Construction of the Crimean Bridge, linking the Russian-occupied Crimean Peninsula with mainland Russia led to discovery of ancient Greek artefacts during underwater excavations in the area of the Ak-Burun Cape.
The most spectacular artefact among the finds is the head of a terracotta statue. According to archaeologists from the underwater unit of Russia’s Academy of Sciences, it is the first of its kind in the northern Black Sea area. Mass production of terracotta artefacts began in the 6th century BC. Usually, figurines not more than 40 centimetres high were made. However, the fragment unearthed during the recent excavations, is believed to have been part of a larger sculpture. So far the researchers behind the project established that for more than 2000 years, the Ak-Burun Cape area of the Kerch Bay had served as the main shipping conduit and base on the trade route connecting the Mediterranean Sea and the Sea of Azov. Some of the transported ceramics were thrown into the sea after being damaged, so large deposits of ceramic objects made in various historic periods were formed near the local piers.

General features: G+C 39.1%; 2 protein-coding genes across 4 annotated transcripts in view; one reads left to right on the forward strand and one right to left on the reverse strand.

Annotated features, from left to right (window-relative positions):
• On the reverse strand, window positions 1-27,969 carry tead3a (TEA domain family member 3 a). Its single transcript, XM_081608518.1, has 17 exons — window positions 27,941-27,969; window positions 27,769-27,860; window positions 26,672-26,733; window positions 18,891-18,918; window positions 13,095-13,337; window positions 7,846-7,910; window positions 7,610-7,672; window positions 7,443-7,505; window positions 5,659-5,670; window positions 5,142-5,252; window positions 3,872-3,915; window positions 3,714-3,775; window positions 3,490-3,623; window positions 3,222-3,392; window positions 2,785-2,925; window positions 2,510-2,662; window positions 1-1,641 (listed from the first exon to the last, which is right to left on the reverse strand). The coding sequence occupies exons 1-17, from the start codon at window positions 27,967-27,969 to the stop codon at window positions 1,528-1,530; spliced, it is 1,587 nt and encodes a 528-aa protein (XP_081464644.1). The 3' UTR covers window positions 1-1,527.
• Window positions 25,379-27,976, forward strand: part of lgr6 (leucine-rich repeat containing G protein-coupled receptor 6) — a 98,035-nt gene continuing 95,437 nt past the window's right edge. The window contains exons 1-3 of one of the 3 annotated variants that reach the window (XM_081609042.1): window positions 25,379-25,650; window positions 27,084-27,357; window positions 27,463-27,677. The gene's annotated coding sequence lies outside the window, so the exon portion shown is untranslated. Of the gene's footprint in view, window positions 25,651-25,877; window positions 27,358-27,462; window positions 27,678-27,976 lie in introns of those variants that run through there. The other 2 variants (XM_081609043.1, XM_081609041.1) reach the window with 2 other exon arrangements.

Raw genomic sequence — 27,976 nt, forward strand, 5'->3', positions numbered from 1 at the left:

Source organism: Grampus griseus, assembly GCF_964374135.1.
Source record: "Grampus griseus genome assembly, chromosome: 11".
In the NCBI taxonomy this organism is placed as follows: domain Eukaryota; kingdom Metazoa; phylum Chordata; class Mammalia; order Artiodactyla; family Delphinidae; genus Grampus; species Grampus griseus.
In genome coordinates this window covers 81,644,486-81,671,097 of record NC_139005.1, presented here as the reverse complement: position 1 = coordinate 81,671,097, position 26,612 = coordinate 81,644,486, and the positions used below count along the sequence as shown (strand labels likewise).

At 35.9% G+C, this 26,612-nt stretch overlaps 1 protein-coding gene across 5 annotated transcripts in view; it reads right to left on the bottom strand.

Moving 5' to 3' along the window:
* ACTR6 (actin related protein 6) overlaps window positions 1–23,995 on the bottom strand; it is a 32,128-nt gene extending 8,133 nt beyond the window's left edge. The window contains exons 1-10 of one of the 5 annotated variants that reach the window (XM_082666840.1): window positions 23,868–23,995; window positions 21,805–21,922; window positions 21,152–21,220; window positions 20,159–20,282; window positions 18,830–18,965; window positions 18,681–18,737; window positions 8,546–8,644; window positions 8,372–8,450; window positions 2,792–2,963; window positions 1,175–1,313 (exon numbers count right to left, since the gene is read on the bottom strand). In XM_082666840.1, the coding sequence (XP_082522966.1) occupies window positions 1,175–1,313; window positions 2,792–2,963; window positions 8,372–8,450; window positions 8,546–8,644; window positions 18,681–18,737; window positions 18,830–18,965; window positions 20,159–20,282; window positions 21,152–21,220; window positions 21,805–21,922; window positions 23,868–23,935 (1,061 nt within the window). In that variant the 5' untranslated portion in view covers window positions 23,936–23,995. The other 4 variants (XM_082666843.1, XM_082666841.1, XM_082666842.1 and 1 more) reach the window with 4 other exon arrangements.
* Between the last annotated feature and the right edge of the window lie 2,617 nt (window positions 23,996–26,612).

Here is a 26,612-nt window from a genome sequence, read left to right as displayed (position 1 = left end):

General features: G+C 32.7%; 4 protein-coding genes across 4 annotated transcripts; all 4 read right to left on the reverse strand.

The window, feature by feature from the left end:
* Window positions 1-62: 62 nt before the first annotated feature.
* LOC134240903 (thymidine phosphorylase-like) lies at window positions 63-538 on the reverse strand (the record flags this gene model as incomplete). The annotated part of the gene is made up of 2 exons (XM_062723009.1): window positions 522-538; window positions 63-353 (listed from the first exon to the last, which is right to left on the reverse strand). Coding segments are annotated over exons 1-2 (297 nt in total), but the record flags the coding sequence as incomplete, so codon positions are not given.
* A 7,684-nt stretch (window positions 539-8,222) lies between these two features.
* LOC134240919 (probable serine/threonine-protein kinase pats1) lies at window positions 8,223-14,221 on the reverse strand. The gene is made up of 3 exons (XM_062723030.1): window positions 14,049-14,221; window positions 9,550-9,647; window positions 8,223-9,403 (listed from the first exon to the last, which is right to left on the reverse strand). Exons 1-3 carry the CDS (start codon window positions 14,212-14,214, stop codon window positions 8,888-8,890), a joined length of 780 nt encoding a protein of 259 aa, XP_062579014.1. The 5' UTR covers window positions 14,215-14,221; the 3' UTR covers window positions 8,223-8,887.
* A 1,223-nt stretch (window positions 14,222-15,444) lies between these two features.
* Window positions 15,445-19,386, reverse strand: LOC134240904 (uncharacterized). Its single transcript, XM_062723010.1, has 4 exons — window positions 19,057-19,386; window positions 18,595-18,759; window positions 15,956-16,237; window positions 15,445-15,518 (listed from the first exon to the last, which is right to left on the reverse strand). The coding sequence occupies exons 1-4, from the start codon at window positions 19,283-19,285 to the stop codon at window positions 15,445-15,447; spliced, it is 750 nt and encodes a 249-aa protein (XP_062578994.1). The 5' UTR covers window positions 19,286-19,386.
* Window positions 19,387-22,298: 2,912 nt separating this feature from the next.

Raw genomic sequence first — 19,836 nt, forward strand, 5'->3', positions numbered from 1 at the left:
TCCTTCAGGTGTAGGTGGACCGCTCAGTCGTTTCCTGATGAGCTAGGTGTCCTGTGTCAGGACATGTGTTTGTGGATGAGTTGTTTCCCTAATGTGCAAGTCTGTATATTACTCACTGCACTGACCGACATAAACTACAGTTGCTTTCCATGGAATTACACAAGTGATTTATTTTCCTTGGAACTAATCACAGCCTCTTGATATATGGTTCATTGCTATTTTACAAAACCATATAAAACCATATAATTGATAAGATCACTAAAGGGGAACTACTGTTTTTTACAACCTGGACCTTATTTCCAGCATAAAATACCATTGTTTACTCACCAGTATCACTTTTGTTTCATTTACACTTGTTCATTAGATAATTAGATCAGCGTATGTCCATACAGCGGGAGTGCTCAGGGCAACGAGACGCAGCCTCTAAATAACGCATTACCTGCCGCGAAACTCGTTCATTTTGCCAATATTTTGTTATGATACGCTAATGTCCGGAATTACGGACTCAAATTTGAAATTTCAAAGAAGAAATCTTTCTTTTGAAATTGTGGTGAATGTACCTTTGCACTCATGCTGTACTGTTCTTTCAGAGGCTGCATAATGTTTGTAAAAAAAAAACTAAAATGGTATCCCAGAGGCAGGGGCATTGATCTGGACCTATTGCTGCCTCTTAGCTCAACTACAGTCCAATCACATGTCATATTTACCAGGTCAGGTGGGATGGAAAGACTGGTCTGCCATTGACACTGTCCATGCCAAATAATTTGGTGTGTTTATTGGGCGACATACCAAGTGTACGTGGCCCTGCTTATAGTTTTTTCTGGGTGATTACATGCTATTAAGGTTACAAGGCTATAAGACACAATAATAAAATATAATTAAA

(after ITAR-TASS News Agency & Crimean bridge information center)